Recently my youngest daughter turned 1 years old. But as I looked back on pictures from her first days on Earth, I didn’t feel warm inside. Instead, I felt fear — a familiar fear that prickled the back of my neck, making my heart beat accelerate. I should be able to look back on her birth with an overwhelming sense of happiness. I should be able to talk about those days with a smile on my face. But I don’t. I can’t. Don’t get me wrong, I love my daughter. She’s a beautiful, chubby, soft little ball of love and I can’t imagine my life without her. But our first months together were spent on rough, uncertain seas. And despite the passage of time, I cannot yet look back on them and remember anything but how terrified I was. I hope someday I can. While we were preparing for her arrival I had a lot on my mind. Will her siblings accept her? How will we survive the teenage years with only one bathroom? Will I go into labor early? Will she have hair, or be bald like her sisters? Will she have her daddy’s big brown eyes? One question I didn’t ask was, what happens if I develop a postpartum disorder? I didn’t think it was something I needed to worry about. Had I known then what I know now, it would have been the first question I asked. I thought I knew everything there was to know about pregnancy, labor and delivery. Having already gone through pregnancy and delivery twice, with one vaginal delivery and one delivery via C-section, I thought I had experienced it all. Needles, IVs, episiotomies, catheters, epidurals, spinal blocks, breast feeding, bottle feeding, abdominal surgery, gas. I was, I thought, a seasoned professional. Ignoring a history of anxiety and depression in my family, I couldn’t imagine feeling anything other than love and happiness after giving birth to a baby. Of course I’ve heard about postpartum depression, but my head was filled with stereotypes. I didn’t know anyone who had actually experienced it, and even considered myself to be above it. I thought there was no way it would actually happen to me. Due to her position, and to my previous C-section, I was scheduled for a repeat C-section at 7:00 a.m., September 16, 2014. I was nervous about getting a spinal block, but I felt calm while I waited, posing for photos in my hospital bed with my oldest daughter and fiancé. One of the nurses even remarked she had never seen anyone so calm. I had no reason to believe this would be any different than last time. When it was time to head into the operating room, although my nerves started to peak, I didn’t think much of it. But as my heart started racing I felt something terrible building inside of me. A feeling I tried to rationalize, and then tried to ignore – terror. Not fear. Terror. I tried to breathe and wait for it to become manageable, but it never did. It just got bigger with every step I took. I could not, physically, make myself walk into the operating room. Even with the help of several nurses and promises my fiancé could come into the room with me, I dissolved into screams. I started screaming that I wanted to go home, that I couldn’t go through with it, that I was too afraid — I should have known right then that the intensity of my feelings meant something deeper was going on. I went back to my room and laid down with my fiancé who was able to calm me down. The nurses told me I had a small window of time before I would have to reschedule the C-section. But I had already been in the hospital for hours. I knew I had to do it now. Eventually, when it was all over, someone held my daughter up. I could see even through my terror that she was beautiful. But the moment I had been waiting for, through nine long months of pregnancy, through the terrifying hours leading up to her birth – it didn’t come. Seeing her didn’t make everything better. Seeing her didn’t make my fear go away. There was no explosion of love that made everything OK. I was still scared. When they finally wheeled me out of the operating room and back to my room, I was scared. When our family and friends came to visit, when she met her siblings for the first time, my heart still raced. I still felt trapped. My brain was like a TV full of static.  Something was wrong. I didn’t know what, I didn’t know why. I just knew that something was wrong. I did my best to have the necessary conversations with our family; I did my best to smile for pictures like I knew I was expected to. But with every second that passed I felt more disconnected from the real world and more lost in my feelings of terror, which were just growing larger by the second. I managed to stay in the hospital for around 48 hours before I decided that the problem was the hospital itself. But when we got home I didn’t feel better and the two weeks after the birth of my daughter were without a doubt the worst weeks of my entire life. I’ve never experienced a fear so intense. I hope I never do again. Though the days felt like years, it was eventually time to go to my follow-up appointment with my doctor. I had, by then, adjusted as well as anyone can to living in a constant state of never ending terror. There was no part of me that connected it to a postpartum issue. I almost didn’t say anything about it to my doctor. But I did. There are a lot of things I can’t (or don’t want) to remember from the days and weeks shortly following the birth of my daughter. But what my doctor said to me will always stand out. I think you have postpartum panic disorder. What? I had never heard of it before. He prescribed me anti-anxiety medication, which ended up being like water in a desert to me. Just knowing there was a name for what I was going through, that I would be OK – those things made me feel a little bit better, instantly. It wasn’t an easy fix, but my panic attacks dwindled from constant, to just a few a day, to just a few a week, to rare occurrences. Postpartum panic disorder robbed me of so much, but I consider myself lucky to have a few dim good memories. Like how soft skin of my daughter’s face when I put my check to hers, when she was like my little raft in an endless sea of terror and uncertainty. I often wonder what would’ve happened if I had educated myself about postpartum disorders sooner. Maybe I could’ve recognized what was happening and gotten help sooner. Now, when one of my friends announces a pregnancy, I usually blurt out my congratulations and follow up very quickly with, “Have you read anything about postpartum panic disorder?” And then I tell them my story. Having a postpartum disorder changed my life, but if I can educate even one woman it was all worth it. Despite all the stigma that surrounds these conditions, there’s no reason to be ashamed. There’s no reason to feel embarrassed about not feeling the “correct” way after giving birth. My daughter was immediately adored by all of her siblings. She was born with a head full of beautiful black hair and a red birthmark on the tip of her nose. She has her daddy’s big brown eyes. As for making it through the teenage years with four daughters and one bathroom? After surviving postpartum panic disorder, I can live through anything.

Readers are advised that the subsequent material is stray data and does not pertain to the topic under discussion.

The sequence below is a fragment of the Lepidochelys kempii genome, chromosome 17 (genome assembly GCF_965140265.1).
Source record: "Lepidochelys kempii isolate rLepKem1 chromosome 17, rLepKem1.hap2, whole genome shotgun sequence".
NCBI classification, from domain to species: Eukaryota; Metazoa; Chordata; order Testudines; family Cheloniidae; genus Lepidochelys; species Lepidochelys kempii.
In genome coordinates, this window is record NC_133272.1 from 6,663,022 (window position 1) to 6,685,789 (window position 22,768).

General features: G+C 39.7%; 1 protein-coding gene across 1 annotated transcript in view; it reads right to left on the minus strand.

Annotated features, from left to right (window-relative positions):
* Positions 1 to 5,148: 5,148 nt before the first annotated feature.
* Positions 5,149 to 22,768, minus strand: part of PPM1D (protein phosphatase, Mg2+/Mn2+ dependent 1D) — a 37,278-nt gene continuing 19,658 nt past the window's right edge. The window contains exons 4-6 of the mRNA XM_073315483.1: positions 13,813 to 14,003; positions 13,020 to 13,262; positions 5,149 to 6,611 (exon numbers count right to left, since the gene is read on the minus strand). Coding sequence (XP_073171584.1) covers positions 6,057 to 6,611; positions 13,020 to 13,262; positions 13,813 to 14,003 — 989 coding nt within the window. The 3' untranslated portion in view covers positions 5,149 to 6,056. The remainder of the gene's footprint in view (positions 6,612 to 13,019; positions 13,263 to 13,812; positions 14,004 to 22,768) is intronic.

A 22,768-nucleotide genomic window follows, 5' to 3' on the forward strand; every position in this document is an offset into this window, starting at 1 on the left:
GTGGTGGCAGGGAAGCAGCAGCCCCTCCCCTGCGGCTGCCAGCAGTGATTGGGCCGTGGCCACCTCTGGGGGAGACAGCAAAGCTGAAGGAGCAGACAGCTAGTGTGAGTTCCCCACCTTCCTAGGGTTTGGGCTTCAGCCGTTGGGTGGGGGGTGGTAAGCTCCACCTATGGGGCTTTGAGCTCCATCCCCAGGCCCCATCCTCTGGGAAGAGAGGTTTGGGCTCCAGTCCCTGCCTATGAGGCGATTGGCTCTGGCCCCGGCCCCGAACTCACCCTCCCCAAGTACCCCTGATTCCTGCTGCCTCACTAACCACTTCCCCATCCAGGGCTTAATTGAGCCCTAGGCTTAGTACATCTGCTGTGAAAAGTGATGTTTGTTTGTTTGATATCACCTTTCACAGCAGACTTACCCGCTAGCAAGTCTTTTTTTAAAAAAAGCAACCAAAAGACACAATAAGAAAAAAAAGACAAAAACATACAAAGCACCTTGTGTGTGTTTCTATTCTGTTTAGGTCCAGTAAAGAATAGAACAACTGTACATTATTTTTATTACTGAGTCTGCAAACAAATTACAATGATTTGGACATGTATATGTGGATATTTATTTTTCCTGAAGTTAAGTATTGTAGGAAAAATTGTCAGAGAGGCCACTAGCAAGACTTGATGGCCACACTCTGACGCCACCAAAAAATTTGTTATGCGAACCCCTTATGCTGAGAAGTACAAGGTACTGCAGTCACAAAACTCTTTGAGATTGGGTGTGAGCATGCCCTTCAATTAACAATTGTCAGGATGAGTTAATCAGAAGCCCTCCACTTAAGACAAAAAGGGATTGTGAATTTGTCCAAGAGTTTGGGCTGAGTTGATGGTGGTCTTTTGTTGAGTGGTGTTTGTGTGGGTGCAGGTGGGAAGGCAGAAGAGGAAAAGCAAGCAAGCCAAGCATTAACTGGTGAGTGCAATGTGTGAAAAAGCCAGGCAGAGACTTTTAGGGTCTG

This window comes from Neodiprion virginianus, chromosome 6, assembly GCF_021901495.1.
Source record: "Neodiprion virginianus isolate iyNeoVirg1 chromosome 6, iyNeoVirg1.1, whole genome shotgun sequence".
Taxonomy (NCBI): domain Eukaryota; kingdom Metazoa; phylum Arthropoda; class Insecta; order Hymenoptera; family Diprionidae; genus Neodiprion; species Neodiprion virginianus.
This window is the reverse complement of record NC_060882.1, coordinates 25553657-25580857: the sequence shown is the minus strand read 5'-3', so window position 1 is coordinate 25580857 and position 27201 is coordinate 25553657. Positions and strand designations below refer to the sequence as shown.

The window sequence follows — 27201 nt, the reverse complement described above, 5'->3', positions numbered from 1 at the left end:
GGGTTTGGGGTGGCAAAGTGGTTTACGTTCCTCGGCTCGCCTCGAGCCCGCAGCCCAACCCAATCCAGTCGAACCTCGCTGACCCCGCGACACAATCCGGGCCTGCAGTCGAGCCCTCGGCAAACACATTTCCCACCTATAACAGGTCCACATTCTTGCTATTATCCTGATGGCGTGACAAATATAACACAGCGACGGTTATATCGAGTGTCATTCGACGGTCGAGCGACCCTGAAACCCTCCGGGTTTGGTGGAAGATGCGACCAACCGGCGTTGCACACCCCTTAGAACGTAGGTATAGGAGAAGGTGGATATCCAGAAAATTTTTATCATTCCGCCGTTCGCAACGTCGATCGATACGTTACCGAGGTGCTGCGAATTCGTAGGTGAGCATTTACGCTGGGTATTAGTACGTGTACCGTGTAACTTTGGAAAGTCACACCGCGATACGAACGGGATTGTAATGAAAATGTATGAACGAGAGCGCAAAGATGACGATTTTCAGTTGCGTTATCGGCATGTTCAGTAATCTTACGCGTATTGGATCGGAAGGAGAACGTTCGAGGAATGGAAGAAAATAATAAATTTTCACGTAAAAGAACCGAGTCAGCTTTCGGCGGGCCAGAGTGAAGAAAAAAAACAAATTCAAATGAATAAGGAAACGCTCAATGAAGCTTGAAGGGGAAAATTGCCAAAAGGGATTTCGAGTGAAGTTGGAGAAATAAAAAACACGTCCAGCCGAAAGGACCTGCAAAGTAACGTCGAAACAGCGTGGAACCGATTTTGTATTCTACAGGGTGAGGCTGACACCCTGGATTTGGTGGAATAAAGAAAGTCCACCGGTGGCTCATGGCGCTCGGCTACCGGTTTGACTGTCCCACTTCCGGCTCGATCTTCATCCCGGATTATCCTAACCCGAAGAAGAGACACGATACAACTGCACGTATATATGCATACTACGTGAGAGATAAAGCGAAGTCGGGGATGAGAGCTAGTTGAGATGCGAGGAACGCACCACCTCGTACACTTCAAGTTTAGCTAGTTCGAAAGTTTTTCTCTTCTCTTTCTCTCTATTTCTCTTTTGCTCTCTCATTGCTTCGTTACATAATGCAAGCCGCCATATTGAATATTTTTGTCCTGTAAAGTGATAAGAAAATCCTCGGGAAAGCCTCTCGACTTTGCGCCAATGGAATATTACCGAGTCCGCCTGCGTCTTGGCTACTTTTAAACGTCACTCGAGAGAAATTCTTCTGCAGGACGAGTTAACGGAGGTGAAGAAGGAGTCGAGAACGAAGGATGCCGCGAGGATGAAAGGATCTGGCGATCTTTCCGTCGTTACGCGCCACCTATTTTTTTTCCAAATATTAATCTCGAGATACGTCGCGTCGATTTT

To the Daughter I Feared Would Have a Disability Like Mine